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AD400 Large Handsome Ancient Roman Moesia (Bulgaria Serbia) Bronze Band Size 8½

CAD 226.60 Buy It Now 25d, CAD 21.31 Shipping, 30-Day Returns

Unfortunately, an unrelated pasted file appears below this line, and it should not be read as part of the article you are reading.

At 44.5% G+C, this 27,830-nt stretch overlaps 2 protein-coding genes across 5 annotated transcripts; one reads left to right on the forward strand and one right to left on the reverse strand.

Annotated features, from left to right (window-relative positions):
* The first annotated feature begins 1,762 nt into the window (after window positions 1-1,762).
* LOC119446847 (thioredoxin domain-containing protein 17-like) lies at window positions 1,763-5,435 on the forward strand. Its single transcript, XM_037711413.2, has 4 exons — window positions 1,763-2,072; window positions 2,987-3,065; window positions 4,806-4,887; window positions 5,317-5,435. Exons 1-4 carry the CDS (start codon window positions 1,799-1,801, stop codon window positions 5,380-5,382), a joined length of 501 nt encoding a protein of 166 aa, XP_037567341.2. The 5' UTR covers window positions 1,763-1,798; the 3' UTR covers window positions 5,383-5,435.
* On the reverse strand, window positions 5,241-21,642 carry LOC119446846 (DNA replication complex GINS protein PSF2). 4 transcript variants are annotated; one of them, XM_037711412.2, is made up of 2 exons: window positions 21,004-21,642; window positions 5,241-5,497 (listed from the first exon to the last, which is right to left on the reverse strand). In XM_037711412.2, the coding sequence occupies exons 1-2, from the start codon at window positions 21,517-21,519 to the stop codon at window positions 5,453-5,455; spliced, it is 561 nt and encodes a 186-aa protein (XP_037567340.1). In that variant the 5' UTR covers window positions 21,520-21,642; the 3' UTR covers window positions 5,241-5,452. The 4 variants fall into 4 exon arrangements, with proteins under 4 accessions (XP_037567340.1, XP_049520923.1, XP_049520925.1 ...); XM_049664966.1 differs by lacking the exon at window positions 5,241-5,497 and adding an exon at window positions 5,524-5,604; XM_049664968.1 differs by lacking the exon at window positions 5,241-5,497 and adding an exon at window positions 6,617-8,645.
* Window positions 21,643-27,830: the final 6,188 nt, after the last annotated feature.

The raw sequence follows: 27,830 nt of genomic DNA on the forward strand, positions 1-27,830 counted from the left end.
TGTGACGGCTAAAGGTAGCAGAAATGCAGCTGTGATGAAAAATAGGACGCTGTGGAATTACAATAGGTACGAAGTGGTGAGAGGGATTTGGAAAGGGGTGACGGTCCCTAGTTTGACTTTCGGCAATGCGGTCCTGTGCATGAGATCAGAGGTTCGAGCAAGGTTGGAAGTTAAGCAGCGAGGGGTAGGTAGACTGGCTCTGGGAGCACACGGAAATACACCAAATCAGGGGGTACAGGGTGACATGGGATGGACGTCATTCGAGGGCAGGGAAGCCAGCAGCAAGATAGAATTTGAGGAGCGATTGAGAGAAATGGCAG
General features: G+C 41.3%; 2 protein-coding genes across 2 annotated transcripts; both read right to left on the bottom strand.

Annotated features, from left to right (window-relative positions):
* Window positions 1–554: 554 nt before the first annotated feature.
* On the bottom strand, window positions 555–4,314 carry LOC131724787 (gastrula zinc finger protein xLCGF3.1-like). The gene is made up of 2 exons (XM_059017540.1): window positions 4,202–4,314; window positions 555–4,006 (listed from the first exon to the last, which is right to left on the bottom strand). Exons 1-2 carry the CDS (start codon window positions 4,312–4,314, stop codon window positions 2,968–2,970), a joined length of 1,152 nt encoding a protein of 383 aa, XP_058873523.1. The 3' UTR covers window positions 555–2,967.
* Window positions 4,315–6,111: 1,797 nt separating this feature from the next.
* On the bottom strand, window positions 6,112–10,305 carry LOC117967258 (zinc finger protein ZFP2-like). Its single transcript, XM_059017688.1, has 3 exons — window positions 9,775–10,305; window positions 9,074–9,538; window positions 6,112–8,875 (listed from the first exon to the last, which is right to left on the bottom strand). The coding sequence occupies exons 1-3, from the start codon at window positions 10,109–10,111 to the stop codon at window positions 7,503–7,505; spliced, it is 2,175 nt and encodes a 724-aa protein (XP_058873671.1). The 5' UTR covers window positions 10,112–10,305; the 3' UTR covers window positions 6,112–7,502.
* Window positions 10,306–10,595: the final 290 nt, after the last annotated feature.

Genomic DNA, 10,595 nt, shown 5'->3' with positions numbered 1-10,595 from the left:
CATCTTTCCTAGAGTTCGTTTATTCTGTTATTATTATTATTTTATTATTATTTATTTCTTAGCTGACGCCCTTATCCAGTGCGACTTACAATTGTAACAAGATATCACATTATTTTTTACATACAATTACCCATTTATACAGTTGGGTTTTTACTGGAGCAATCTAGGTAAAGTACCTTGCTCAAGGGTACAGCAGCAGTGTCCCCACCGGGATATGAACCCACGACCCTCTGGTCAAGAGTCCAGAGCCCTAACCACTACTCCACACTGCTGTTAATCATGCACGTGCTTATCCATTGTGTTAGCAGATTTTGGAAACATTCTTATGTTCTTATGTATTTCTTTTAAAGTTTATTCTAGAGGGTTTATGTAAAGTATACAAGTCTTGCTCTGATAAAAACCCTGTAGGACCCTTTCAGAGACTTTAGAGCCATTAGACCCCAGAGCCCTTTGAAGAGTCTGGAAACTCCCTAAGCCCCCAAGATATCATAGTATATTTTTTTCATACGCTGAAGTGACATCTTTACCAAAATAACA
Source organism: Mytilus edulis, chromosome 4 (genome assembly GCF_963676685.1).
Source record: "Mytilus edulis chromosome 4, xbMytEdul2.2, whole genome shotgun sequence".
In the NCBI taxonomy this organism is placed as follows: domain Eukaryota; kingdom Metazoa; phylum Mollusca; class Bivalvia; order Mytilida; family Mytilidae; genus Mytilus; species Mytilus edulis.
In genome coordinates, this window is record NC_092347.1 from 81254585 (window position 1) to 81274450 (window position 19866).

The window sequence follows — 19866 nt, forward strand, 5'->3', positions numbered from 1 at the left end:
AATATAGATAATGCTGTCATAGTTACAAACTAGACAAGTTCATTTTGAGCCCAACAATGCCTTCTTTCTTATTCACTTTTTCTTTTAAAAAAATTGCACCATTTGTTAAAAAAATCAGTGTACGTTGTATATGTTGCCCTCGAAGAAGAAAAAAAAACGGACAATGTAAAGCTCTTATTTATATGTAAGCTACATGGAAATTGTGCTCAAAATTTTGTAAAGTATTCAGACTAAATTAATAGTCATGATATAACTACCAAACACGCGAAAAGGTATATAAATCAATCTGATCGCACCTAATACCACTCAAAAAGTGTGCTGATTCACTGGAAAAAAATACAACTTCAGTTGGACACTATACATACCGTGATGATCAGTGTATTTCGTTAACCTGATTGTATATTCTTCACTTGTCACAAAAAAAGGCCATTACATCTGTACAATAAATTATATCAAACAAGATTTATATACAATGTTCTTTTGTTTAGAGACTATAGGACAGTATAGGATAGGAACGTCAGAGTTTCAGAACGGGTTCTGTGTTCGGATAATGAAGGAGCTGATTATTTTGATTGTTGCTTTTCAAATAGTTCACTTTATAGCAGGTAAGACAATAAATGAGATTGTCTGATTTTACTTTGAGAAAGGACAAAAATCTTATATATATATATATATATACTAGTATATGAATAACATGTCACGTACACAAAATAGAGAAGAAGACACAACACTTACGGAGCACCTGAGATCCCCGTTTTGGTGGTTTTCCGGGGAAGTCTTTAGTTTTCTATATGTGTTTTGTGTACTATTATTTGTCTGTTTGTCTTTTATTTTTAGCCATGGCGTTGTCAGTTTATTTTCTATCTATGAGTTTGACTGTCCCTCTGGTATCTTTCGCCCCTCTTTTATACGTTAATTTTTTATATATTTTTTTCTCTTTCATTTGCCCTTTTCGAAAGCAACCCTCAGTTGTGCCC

Seller: ancientgifts (4,181) 99.3%, Location: Lummi Island, Washington, Ships to: Worldwide, Item: 122158649818 TRANSLATE Arabic Chinese French German Greek Indonesian Italian Hindi Japanese Korean Swedish Portuguese Russian Spanish Your browser does not support JavaScript. To view this page, enable JavaScript if it is disabled or upgrade your browser. Click here to see 1,000 archaeology/ancient history books and 2,000 ancient artifacts, antique gemstones, antique jewelry! Very Bold, Handsome Size 8 1/2 Genuine Ancient Roman/Early Medieval Bronze Finger Band With Oval Bezel. CLASSIFICATION: Ancient Roman Bronze Ring/Band. ATTRIBUTION: Late Eastern Roman Empire (Moesia), Fifth or Sixth Century A.D. SIZE/MEASUREMENTS: Fits ring size 8 1/2 (U.S.). Diameter: 20 1/2mm * 20mm (outer dimensions); 19mm (inner diameter). Bezel: 20mm (height) * (19mm (breadth). Fixed Width 3 1/2mm Band. Weight: 1.43 grams. CONDITION: Very good, completely intact, moderately light wear, very light porosity (surface pitting caused by contact with earth while buried). Professionally conserved. DETAIL: A substantial, well constructed Roman bronze band with very masculine and handsome features. The construction is that of a simple band clearly cut from flat bronze stock, it has the look of hammered bronze. Obviously as you can see it is a little more than a simple band, as it does incorporate a large oval bezel, all part of the same piece of bronze. It also features overlapping bands at the back, which at the time it was created would have formed an “adjustable” ring. However ancient metal tends to crystallize and become inflexible, and though the ring was “adjustable” when it was originally created, fifteen or sixteen centuries later the ring size is pretty much fixed, there’s little “flex” left in the bronze bands. Very simple, rather uncommon to the time, the ring remains in very good condition. Rather than the more archaic style of producing band and bezel separately and then attaching them together, this ring is constructed of a single piece of bronze, albeit cut from flat, hammered bronze sheet rather than molded from molten bronze. In a way, this accentuates the ring’s timeless design and modern flavor. There are clear indications that the ring was worn during an ancient lifetime long past. However this should not be a source for disappointment. You must keep in mind that the ring was produced by an artisan and sold to a patron or consumer with the idea that the ring would be enjoyed and worn by the purchaser. And without any regard to twenty-first century posterity, that precisely what happened! The original Roman owner of this ring wore it, enjoyed it, and probably never could have in his most delusional moment ever dreamed that almost 100 generations later the ring would still exist. It should likewise come as no surprise that upon close inspection are detected the telltale signs that the ring spent thousands of years in the soil. Porosity is fine surface pitting (oxidation, corrosion) caused by extended burial in caustic soil. Many small ancient metal artifacts such as this are extensively disfigured and suffer substantial degradation as a consequence of the ordeal of being buried for millennia. It is not at all unusual to find metal artifacts decomposed to the point where they are not much more substantial than discolored patterns in the soil. Actually most smaller ancient artifacts such as this are so badly oxidized that oftentimes all that is left is a green (bronze) or red (iron) stain in the soil, or an artifact which crumbles in your hand. However this specimen is not so afflicted, and certainly has not been disfigured. Even to close inspection, it simply looks like an ancient ring, nicely surfaced, no immediately discernible blemishes. You have to look very closely, such as with a jeweler’s loupe or in these photo enlargements, to detect the telltale signs indicating the ring was buried for millennia. This ring spent almost 2,000 years buried, yet by good fortune there is only an exceptionally light degree of porosity evidenced. It happened to come to rest in very gentle soil conditions. Consequentially, the integrity of the artifact remains undiminished, and despite the wear, the rings remains quite handsome, and entirely wearable. The ring has a very nice medium bronze, almost golden tone very characteristic of ancient bronze. The ring is quite sturdy and substantial, its integrity is undiminished by the passage of time, and it has been professionally conserved. There are no cracks, chips, or other impairments to its integrity. The Romans were of course very fond of ornate personal jewelry including bracelets worn both on the forearm and upper arm, brooches, pendants, hair pins, earrings intricate fibulae and belt buckles, and of course, rings. This is an exceptional piece of Roman jewelry, a very handsome artifact, and eminently wearable. Aside from being significant to the history of ancient jewelry, it is also an evocative relic of one of the world’s greatest civilizations and the ancient world’s most significant military machines; the glory, might and light which was the “Roman Empire”. ROMAN HISTORY: One of the greatest civilizations of recorded history was the ancient Roman Empire. In exchange for a very modest amount of contemporary currency, you can possess a small part of that great civilization in the form of a 2,000 year old ancient Roman artifact. The Roman civilization, in relative terms the greatest military power in the history of the world, was founded in the 8th century (B.C.). In the 4th Century (B.C.) the Romans were the dominant power on the Italian Peninsula, having defeated the Etruscans and Celts. In the 3rd Century (B.C.) the Romans conquered Sicily, and in the following century defeated Carthage, and controlled the Greece. Throughout the remainder of the 2nd Century (B.C.) the Roman Empire continued its gradual conquest of the Hellenistic (Greek Colonial) World by conquering Syria and Macedonia; and finally came to control Egypt in the 1st Century (B.C.) The pinnacle of Roman power was achieved in the 1st Century (A.D.) as Rome conquered much of Britain and Western Europe. At its peak, the Roman Empire stretched from Britain in the West, throughout most of Western, Central, and Eastern Europe, and into Asia Minor. For a brief time, the era of “Pax Romana”, a time of peace and consolidation reigned. Civilian emperors were the rule, and the culture flourished with a great deal of liberty enjoyed by the average Roman Citizen. However within 200 years the Roman Empire was in a state of steady decay, attacked by Germans, Goths, and Persians. The decline was temporarily halted by third century Emperor Diocletian. In the 4th Century (A.D.) the Roman Empire was split between East and West. The Great Emperor Constantine again managed to temporarily arrest the decay of the Empire, but within a hundred years after his death the Persians captured Mesopotamia, Vandals infiltrated Gaul and Spain, and the Goths even sacked Rome itself. Most historians date the end of the Western Roman Empire to 476 (A.D.) when Emperor Romulus Augustus was deposed. However the Eastern Roman Empire (The Byzantine Empire) survived until the fall of Constantinople in 1453 A.D. In the ancient world valuables such as coins and jewelry were commonly buried for safekeeping, and inevitably the owners would succumb to one of the many perils of the ancient world. Oftentimes the survivors of these individuals did not know where the valuables had been buried, and today, thousands of years later caches of coins and rings are still commonly uncovered throughout Europe and Asia Minor. Throughout history these treasures have been inadvertently discovered by farmers in their fields, uncovered by erosion, and the target of unsystematic searches by treasure seekers. With the introduction of metal detectors and other modern technologies to Eastern Europe in the past three or four decades, an amazing number of new finds are seeing the light of day thousands of years after they were originally hidden by their past owners. And with the liberalization of post-Soviet Eastern Europe, new markets have opened eager to share in these ancient treasures. HISTORY OF ANCIENT ROMAN MOESIA:The Roman Province of Moesia was founded around 44 B.C. in an area which is now Serbia and Bulgaria. Ethnically the Moesians were Thracian and Illyrian tribes who had settled in the country of Moesi. Roman history records little about them until during the reign of Augustus. In 75 BC C. Scribonius Curio, proconsul of Macedonia, had taken an army as far as the Danube and gained a victory over the inhabitants. Under Augustus, Marcus Licinius Crassus was sent to bring the native populations under control. He succeeded in conquering the peoples in 30 B.C. Moesia became a Roman Province in 6 A.D. The relationship between the Roman Empire and the Moesians was a symbiotic one. Rome stimulated agriculture and commerce, raised the standard of living, and encouraged city life. Roman peace provided for the transmission of Greek culture and art. In exchange, the Moesians provided a supply of grain for the Romans. The native inhabitants also supplied men for the defense of the Roman Empire. In the reign of Domitian (85-86 A.D.) the province was split into Moesia Superior and Moesia Inferior. The River Ciabrus (Tsibritsa) served as the boundary between the two. The east coast of Moesia was on the Black (Euxine) Sea. The Danube River, along with its tributaries, the Drinus (Drina) and the Margus (Morava) Rivers, ran through the province. Moesia was a Roman military stronghold because it lay on the Black Sea and the Danube ran through the province. Moesia's location was on the edge of the Roman Empire, connecting the Roman Procines of Thrace and Pannonia, which was why there existed a significant roman military presence. The Roman Legions posted to Moesia Superior had the main role defending Macedonia and the trade routes between Thrace and Pannonia. The Roman legions posted to Moesia Inferior had a similar role in defending Thrace and the imperial interests at the intersection of the Black Sea and the Danube River. The main threat to the Roman Legions defending these provinces were the Goths and Germanic tribes, as well as the Scythians and Sarmatians. Moesia never was fully Romanized because there was constant movement of the native tribes. The objective of the Roman Empire was fully to exploit the natural resources that Moesia had to offer. Those natural resources included gold and other minerals. Along with the precious natural resources, Moesia was rich in farmlands. Ti. Plautius Silvanus Aelianus was the first governor (57-67 A.D.) to add to the grain supply of Rome a great quantity of Moesian wheat. In addition to the farmlands, there was a vast amount of pasture land and orchards. The chief towns of Upper Moesia were Singidunum (Belgrade), Viminacium (Kostolac), Remesiana (Bela Palanka), Bononia (Vidin) and Ratiaria (Archar). Of Lower Moesia: Ulpia (Gigen), Novae (Svishtov), Nicopolis ad Istrum (near the river Jantra), Odessus (Varna) and Tomi (Constanta). The poet Ovid was banished to Tomis in 9 A.D., and lived there until his death in 17 A.D.. Ovid was not fond of Tomis, or Moesia for that matter. He described the inhabitants as barbarians. Most of the disdain in letters was probably exaggerated but he was unhappy about being exiled so far from Rome. He complained that the farmers could not plow their fields without bringing their weapons into the fields with them such was the seriousness of the threat from the Goths and the Germanic tribes. The ancient city of Tomis is still exists beneath the modern city of Constanza. Archaeological excavations had recovered include statuary (including the god of the Black Sea “Pontus”, and “Glycon” the sheep-headed snake-god), coins, the "Mosaic Building” (a three-story commercial complex which included warehouses filled with intact amphorae, and a large bath house. In 378 A.D. an army of Visigoths, Ostrogoths, and some non-Germanic Alans defeated the Roman Emperor Valens in a great battle near Adrianople around 378 A.D. setting the stage for the final collapse of the Western Roman Empire. Eventually Moesia passed out of Roman control around 395 A.D. when Emperor Theodosius died. Rome was no longer able to defend the frontier borders, and frequent attacks by the Goths led to the complete disintegration of the province. In the 7th century Slavs and Bulgars entered the country and founded the kingdoms of Serbia and Bulgaria. HISTORY OF BRONZE: Bronze is the name given to a wide range of alloys of copper, typically mixed in ancient times with zinc, tin, lead, or arsenic. The discovery of bronze enabled people to create metal objects which were better than previously possible. Tools, weapons, armor, and building materials made of bronze were harder and more durable than their stone and copper predecessors from the “Chalcolithic” (the “Copper Age”), i.e., about 7000-3500 B.C., and the Neolithic (“New Stone Age”), i.e. about 12000 to 7000 B.C.). Of particular significance were bronze agricultural implements, tools for cutting stone, and weapons. Culturally significant was bronze statuary, particularly that of the Romans and Greeks. The ancient Greeks and Romans had a long history of making statuary in bronze. Literally thousands of images of gods and heroes, victorious athletes, statesmen, and philosophers filled temples and sanctuaries, and stood in the public areas of major cities. In fact, the Statue of Zeus at Olympia and the Colossus of Rhodes are two of the Seven Wonders of the Ancient World. Initially bronze was made out of copper and arsenic. It was only later that tin was used, becoming (except in ancient Egypt) the sole type of bronze in the late 3rd millennium B.C. Tin-alloyed bronze was superior to arsenic-alloyed bronze in that the alloying process itself could more easily be controlled, the alloy was stronger and easier to cast, and unlike arsenic, tin is not toxic. Toxicity was a major factor in the production of arsenic bronze. Repeated exposure to arsenic fumes ultimately led to nerve damage in the limbs. Evidence of the long agony of Bronze Age metalsmiths came down to the ancient Greeks and Romans in the form of legend, as the Greek and Roman gods of metalsmiths, Greek Hephaestus and Roman Vulcan, were both lame. In practice historical bronze alloys are highly variable in composition, as most metalworkers probably used whatever scrap was to hand. In one instance of ancient bronze from Britain, analysis showed the bronze to contain a mixture of copper, zinc, tin, lead, nickel, iron, antimony, arsenic, and silver. Other advantages of bronze over iron include that bronze better resists corrosion, particularly seawater corrosion; bronze resists metal fatigue better than iron; and bronze is a better heat conductor (and thus is better suited for cooking vessels). However ancient bronze, unless conserved properly, is susceptible to “bronze disease”, wherein hydrochloric or hydrosulfuric acid is formed due to impurities (cuprous chloride or sulfur) found within the ancient bronze. Traditionally archaeology has maintained that the earliest bronze was produced by the Maikop, a proto-Indo-European, proto-Celtic culture of Caucasus prehistory around 3500 B.C. Recent evidence however suggests that the smelting of bronze might be as much as several thousand years older (bronze artifacts dating from about 4500 B.C. have been unearthed in Thailand). Shortly after the emergence of bronze technology in the Caucasus region, bronze technology emerged in ancient Mesopotamia (Sumer), Egypt, the Indus Valley Civilization of Northern India, the Aegean, the Caspian Steppes (Ukraine), the Southern Russia/Central Mongolia Region (the Altai Mountains), the Levant (Eastern Mediterranean), Anatolia (Turkey) and the Iranian Plateau. By the late third millennium B.C. many Western European Bronze Age Cultures had emerged. Some of the more notable were the Celtic cultures of Middle Europe stretching from Hungary to Poland and Germany, including the Urnfield, Lusatian, and (Iron Age Transitional) Hallstatt Cultures. The Shang in ancient China also developed a significant Bronze Age culture, noted for large bronze burial urns. The ancient Chinese were the first to cast bronze (using the “lost wax” technique) about 2200 B.C. Prior to that time all bronze items were forged. Though weapons and utilitarian items were produced in great numbers, the production of bronze in ancient China was especially noteworthy for ornamented ritualistic/religious vessels (urns, wine vessels, water pots, food containers, and musical instruments), many of immense size. Britain’s Bronze Age cultures included the Beaker, Wessex, Deverl, and Rimbury. Copper and tin ores are rarely found together, so the production of bronze has always involved trade. Cornwall was one of the most significant sources of tin not only for Britain, but exported throughout the Mediterranean. Other significant suppliers of tine were the Taurus Mountains of Anatolia (Turkey), as well as Spain. Enormous amounts of copper was produced from the Great Orme mine in North Wales, the island of Cyprus, the European Alps, and from the Sinai Peninsula and other nearby sites in the Levant. Though much of the raw minerals may have come from Britain, Spain, Anatolia, and the Sinai, it was the Aegean world which controlled the trade in bronze. The great seafaring Minoan Empire (about 2700 to 1450 B.C.) appears to have controlled, coordinated, and defended the trade. Tin and charcoal were imported into Cyprus, where locally mined copper was mined and alloyed with the tin from Britain. Indicative of the seafaring trade in the Eastern Mediterranean, a shipwreck from about 1300 B.C. off the Turkish coast revealed a ship carrying a ton of copper ingots, several dozen small tin ingots, new bronze tools, scrap metal, and a blacksmith's forge and tools (along with luxury trade goods from Africa). It appears that the Bronze Age collapsed with the fall of Minoan Empire, to be replaced by a Dark Age and the eventual rise of the Iron Age Myceneans (on mainland Greece). Evidence suggests that the precipitating event might have been the eruption of Thera (Santorini) and the ensuing tsunami, which was only about 40 miles north of Crete, the capital of the Minoan empire. Some archaeologists argue that it was Santorini itself which was the capitol city of the Minoan World. However where Crete or Santorini, it is known that the bread-basket of the Minoan trading empire, the area north of the Black Sea lost population, and thereafter many Minoan colony/client-states lost large populations to extreme famines or pestilence. Inasmuch as the Minoans were the principals of the tin/copper shipping network throughout the Mediterranean, the Bronze Age trade network is believed to have failed. The end of the Bronze Age and the rise of the Iron Age is normally associated with the disturbances created by large population disruptions in the 12th century B.C. The end of the Bronze Age saw the emergence of new technologies and civilizations which included the large-scale production of iron (and limited scale production of steel). Although iron was in many respects much inferior to bronze (and steel was inefficiently produced in very limited quantities), iron had the advantage that it could be produced using local resources during the dark ages that followed the Minoan collapse, and was very inexpensive when compared to the cost of producing bronze. Bronze was still a superior metal, resisting both corrosion and metal fatigue better than iron. And bronze was still used during the Iron Age, but for many purposes the weaker iron was sufficiently strong to serve in its place. As an example, Roman officers were equipped with bronze swords while foot soldiers had to make do with iron blades. Pliny the Elder, the famous first century Roman historian and naturalist, wrote about the reuse of scrap bronze and copper in Roman foundries, noting that the metals were recast as armor, weapons or articles for personal use, such as bronze mirrors. The melting and recasting foundries were located at the Italian port city of Brindisi. Located on the Adriatic coast, Brindisi was the terminus of the great Appian Way, the Roman road constructed to facilitate trade and military access throughout the Italian part of the Roman Empire. The city was the gateway for Roman penetration into the eastern parts of her empire (Greece, the Eastern Mediterranean, the Black Sea Region, the Danubian Provinces, and eventually Mesopotamia). Domestic shipping (insured first class mail) is included in the price shown. Domestic shipping also includes USPS Delivery Confirmation (you might be able to update the status of your shipment on-line at the USPS Web Site). Canadian shipments are an extra $15.99 for Insured Air Mail; International shipments are an extra $19.99 for Air Mail (and generally are NOT tracked; trackable shipments are EXTRA). ADDITIONAL PURCHASES do receive a VERY LARGE discount, typically about $5 per item so as to reward you for the economies of combined shipping/insurance costs. Your purchase will ordinarily be shipped within 48 hours of payment. We package as well as anyone in the business, with lots of protective padding and containers. We do NOT recommend uninsured shipments, and expressly disclaim any responsibility for the loss of an uninsured shipment. Unfortunately the contents of parcels are easily “lost” or misdelivered by postal employees – even in the USA. If you intend to pay via PayPal, please be aware that PayPal Protection Policies REQUIRE insured, trackable shipments, which is INCLUDED in our price. International tracking is at additional cost. We do offer U.S. Postal Service Priority Mail, Registered Mail, and Express Mail for both international and domestic shipments, as well United Parcel Service (UPS) and Federal Express (Fed-Ex). Please ask for a rate quotation. We will accept whatever payment method you are most comfortable with. If upon receipt of the item you are disappointed for any reason whatever, I offer a no questions asked return policy. Send it back, I will give you a complete refund of the purchase price (less our original shipping costs). Most of the items I offer come from the collection of a family friend who was active in the field of Archaeology for over forty years. However many of the items also come from purchases I make in Eastern Europe, India, and from the Levant (Eastern Mediterranean/Near East) from various institutions and dealers. Though I have always had an interest in archaeology, my own academic background was in sociology and cultural anthropology. After my retirement however, I found myself drawn to archaeology as well. Aside from my own personal collection, I have made extensive and frequent additions of my own via purchases on Ebay (of course), as well as many purchases from both dealers and institutions throughout the world – but especially in the Near East and in Eastern Europe. I spend over half of my year out of the United States, and have spent much of my life either in India or Eastern Europe. In fact much of what we generate on Yahoo, Amazon and Ebay goes to support The Hermitage Museum in St. Petersburg, as well as some other worthy institutions in Europe connected with Anthropology and Archaeology. I acquire some small but interesting collections overseas from time-to-time, and have as well some duplicate items within my own collection which I occasionally decide to part with. Though I have a collection of ancient coins numbering in the tens of thousands, my primary interest is in ancient jewelry. My wife also is an active participant in the “business” of antique and ancient jewelry, and is from Russia. I would be happy to provide you with a certificate/guarantee of authenticity for any item you purchase from me. There is a $2 fee for mailing under separate cover. Whenever I am overseas I have made arrangements for purchases to be shipped out via domestic mail. If I am in the field, you may have to wait for a week or two for a COA to arrive via international air mail. But you can be sure your purchase will arrive properly packaged and promptly – even if I am absent. And when I am in a remote field location with merely a notebook computer, at times I am not able to access my email for a day or two, so be patient, I will always respond to every email. Please see our "ADDITIONAL TERMS OF SALE."